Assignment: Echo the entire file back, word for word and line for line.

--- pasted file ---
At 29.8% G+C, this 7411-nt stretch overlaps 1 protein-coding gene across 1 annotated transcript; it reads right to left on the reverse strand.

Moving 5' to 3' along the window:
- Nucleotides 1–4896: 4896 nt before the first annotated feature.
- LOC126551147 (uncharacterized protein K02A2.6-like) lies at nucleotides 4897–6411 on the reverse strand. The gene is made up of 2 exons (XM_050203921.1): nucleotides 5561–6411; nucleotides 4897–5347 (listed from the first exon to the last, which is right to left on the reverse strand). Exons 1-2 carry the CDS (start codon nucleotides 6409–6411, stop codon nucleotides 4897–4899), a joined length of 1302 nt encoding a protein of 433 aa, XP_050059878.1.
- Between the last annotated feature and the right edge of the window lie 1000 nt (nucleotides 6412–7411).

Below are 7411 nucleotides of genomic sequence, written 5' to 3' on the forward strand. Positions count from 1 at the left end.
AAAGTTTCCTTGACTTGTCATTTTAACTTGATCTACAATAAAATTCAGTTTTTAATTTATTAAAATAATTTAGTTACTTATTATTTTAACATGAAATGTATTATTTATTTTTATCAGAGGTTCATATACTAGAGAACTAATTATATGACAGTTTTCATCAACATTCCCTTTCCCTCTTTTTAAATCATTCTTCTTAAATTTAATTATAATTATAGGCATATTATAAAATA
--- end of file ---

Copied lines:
At 29.8% G+C, this 7411-nt stretch overlaps 1 protein-coding gene across 1 annotated transcript; it reads right to left on the reverse strand.

Moving 5' to 3' along the window:
- Nucleotides 1–4896: 4896 nt before the first annotated feature.
- LOC126551147 (uncharacterized protein K02A2.6-like) lies at nucleotides 4897–6411 on the reverse strand. The gene is made up of 2 exons (XM_050203921.1): nucleotides 5561–6411; nucleotides 4897–5347 (listed from the first exon to the last, which is right to left on the reverse strand). Exons 1-2 carry the CDS (start codon nucleotides 6409–6411, stop codon nucleotides 4897–4899), a joined length of 1302 nt encoding a protein of 433 aa, XP_050059878.1.
- Between the last annotated feature and the right edge of the window lie 1000 nt (nucleotides 6412–7411).

Below are 7411 nucleotides of genomic sequence, written 5' to 3' on the forward strand. Positions count from 1 at the left end.
AAAGTTTCCTTGACTTGTCATTTTAACTTGATCTACAATAAAATTCAGTTTTTAATTTATTAAAATAATTTAGTTACTTATTATTTTAACATGAAATGTATTATTTATTTTTATCAGAGGTTCATATACTAGAGAACTAATTATATGACAGTTTTCATCAACATTCCCTTTCCCTCTTTTTAAATCATTCTTCTTAAATTTAATTATAATTATAGGCATATTATAAAATA